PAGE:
Prakazrel Michel, better known as Pras, wrote most of his verses and hooks to The Fugees’ first album, “Blunted on Reality,” while a Yale freshman. In between philosophy and psychology courses, Pras was in session with Lauryn Hill and Wyclef Jean in New Jersey, laying down tracks and trying to keep up with his schoolwork. Mixing turntablism with live instrumental arrangements, the trio sampled artists like Earth, Wind & Fire, Kool & The Gang, Aretha Franklin and Buster Williams, updating funk, hard bop and R&B by integrating it into the developing tristate hip-hop culture.
Aside from Pras, Cole Porter and the indie outfit The Dirty Projectors, Yale has a weak history of producing icons in popular music. There are plenty of famous actors, architects, artists and classical musicians who emerge from Phelps Gate, but few current undergrads can expect to be the next Vampire Weekend or MGMT. Harlem Shakes are the closest thing we have to a popular touring Yale band, and Pitchfork.com just trashed their new album with a 5.0 rating. Oh, and they just broke up.
There is a small community of live musicians who both play and attend shows in campus dining halls, multipurpose rooms and the occasional off-campus house or bar. But the Yale administration, and the student body, rarely has embraced student-written pop music as a legitimate art form — or even as an enjoyable social option. While the concept of a “student band” may harken back to high school coffeehouses filled with hours of Led Zeppelin and Blink 182-inspired mediocrity, the social importance of original popular music makes it the Yale administration’s duty to ensure the success of a Yale music scene.
Yale does an incredible job of appearing hip. Its smorgasbord of performance groups, Undergraduate Organizations Funding Committee equipment, recording studios and funds for the arts seem the perfect fit for the college-age rocker intellectual. But the distribution of these studios within the residential colleges — combined with steep recording fees — bars most Yalies from access, and poor training of student engineers yields unintentionally lo-fi recordings.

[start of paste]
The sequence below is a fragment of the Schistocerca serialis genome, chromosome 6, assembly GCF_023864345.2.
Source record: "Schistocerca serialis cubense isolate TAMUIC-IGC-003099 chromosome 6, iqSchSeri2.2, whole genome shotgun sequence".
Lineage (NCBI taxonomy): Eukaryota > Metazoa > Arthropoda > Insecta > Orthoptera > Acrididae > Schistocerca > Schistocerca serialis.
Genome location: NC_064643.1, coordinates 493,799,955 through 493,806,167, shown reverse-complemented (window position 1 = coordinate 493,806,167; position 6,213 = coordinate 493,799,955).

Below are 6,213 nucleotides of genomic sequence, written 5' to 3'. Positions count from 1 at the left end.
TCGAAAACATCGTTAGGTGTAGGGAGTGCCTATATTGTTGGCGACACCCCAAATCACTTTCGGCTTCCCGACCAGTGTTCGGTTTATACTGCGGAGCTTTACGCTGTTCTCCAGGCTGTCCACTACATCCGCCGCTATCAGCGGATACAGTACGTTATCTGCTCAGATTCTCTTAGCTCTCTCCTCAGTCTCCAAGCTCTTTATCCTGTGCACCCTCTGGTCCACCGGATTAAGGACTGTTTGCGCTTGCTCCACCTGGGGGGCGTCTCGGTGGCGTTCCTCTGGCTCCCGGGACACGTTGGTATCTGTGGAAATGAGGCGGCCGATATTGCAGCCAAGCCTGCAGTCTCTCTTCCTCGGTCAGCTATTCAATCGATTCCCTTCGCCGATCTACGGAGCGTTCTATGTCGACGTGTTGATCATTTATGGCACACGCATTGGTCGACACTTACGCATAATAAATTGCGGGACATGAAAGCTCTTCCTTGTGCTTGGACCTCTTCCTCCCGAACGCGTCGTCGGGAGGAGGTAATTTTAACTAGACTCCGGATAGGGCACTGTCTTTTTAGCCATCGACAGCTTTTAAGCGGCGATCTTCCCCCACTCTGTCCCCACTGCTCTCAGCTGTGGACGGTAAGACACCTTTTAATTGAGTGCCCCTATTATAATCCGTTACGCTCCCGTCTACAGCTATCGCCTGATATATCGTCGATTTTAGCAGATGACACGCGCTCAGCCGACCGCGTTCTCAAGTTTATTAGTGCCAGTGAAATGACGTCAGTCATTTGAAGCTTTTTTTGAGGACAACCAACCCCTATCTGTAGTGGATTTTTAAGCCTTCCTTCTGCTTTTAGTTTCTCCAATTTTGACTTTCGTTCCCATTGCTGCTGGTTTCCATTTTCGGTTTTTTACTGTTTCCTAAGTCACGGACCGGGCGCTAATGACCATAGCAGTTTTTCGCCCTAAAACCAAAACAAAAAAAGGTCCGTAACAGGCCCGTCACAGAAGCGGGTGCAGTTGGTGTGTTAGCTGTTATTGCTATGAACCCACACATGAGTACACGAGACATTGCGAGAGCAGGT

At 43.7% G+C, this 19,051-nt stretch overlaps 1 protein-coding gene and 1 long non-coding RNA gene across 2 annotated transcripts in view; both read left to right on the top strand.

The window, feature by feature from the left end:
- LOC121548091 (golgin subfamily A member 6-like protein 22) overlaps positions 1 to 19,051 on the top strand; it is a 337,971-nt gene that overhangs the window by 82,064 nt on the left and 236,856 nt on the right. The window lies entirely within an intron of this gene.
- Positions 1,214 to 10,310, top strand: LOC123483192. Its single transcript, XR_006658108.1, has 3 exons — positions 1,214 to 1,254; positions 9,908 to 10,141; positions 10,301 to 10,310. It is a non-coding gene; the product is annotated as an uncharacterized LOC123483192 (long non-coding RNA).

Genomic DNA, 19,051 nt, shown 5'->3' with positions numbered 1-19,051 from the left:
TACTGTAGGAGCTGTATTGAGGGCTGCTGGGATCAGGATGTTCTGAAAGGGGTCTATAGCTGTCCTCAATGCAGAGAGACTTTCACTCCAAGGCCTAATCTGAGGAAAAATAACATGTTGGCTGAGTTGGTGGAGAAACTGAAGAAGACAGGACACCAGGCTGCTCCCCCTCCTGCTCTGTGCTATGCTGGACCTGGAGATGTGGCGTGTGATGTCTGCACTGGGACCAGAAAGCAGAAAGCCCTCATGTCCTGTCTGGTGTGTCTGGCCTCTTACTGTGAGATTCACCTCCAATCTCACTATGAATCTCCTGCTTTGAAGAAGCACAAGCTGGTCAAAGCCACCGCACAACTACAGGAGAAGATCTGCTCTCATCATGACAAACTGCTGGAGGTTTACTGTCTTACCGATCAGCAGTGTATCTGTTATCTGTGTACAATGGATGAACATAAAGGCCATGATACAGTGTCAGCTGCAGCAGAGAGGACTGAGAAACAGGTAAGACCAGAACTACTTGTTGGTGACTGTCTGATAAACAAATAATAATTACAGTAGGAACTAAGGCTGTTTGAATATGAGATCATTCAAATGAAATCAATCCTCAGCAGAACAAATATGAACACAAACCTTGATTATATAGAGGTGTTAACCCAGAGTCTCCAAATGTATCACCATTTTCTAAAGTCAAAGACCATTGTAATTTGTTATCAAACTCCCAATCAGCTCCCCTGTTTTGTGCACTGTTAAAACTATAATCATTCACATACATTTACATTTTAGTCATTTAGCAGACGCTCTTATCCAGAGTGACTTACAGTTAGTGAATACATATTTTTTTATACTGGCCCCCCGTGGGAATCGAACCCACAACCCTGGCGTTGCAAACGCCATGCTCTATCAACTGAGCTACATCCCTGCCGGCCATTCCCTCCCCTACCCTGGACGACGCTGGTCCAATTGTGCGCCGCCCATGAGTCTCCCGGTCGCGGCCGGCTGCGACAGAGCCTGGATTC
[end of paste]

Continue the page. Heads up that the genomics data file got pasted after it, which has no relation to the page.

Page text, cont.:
A vibrant music scene exists in the classical, jazz and a cappella realms, as they tie into notions of Yale traditions and find support in meaty alumni networks. But UOFC equipment is mishandled, and a band looking to release an album will not get any Sudler money to get it rolling. Yale requires administrative intervention to facilitate a thriving student scene of musicians, sound and recording engineers, concert lighting designers, booking agents, promoters, and studio and band managers.
Artists should not always have to be concerned with the logistics of setting up shows and funding gigs. Artie Kornfeld, 110-time platinum record recipient for songwriting, production and management, and creator of the Woodstock Festival, says in a phone interview, “Administrators have to understand that there’s an art to putting out music — your soul’s on the line.”
Perhaps the growth of a centralized music structure will encourage Yale undergraduates to identify with the college at large, rather than merely their residential colleges. The universality of the live music experience can forge social connections much greater than those achieved on the sweaty dance floor of the Saybrook 12-Pack.
BUT DOES ANYONE CARE?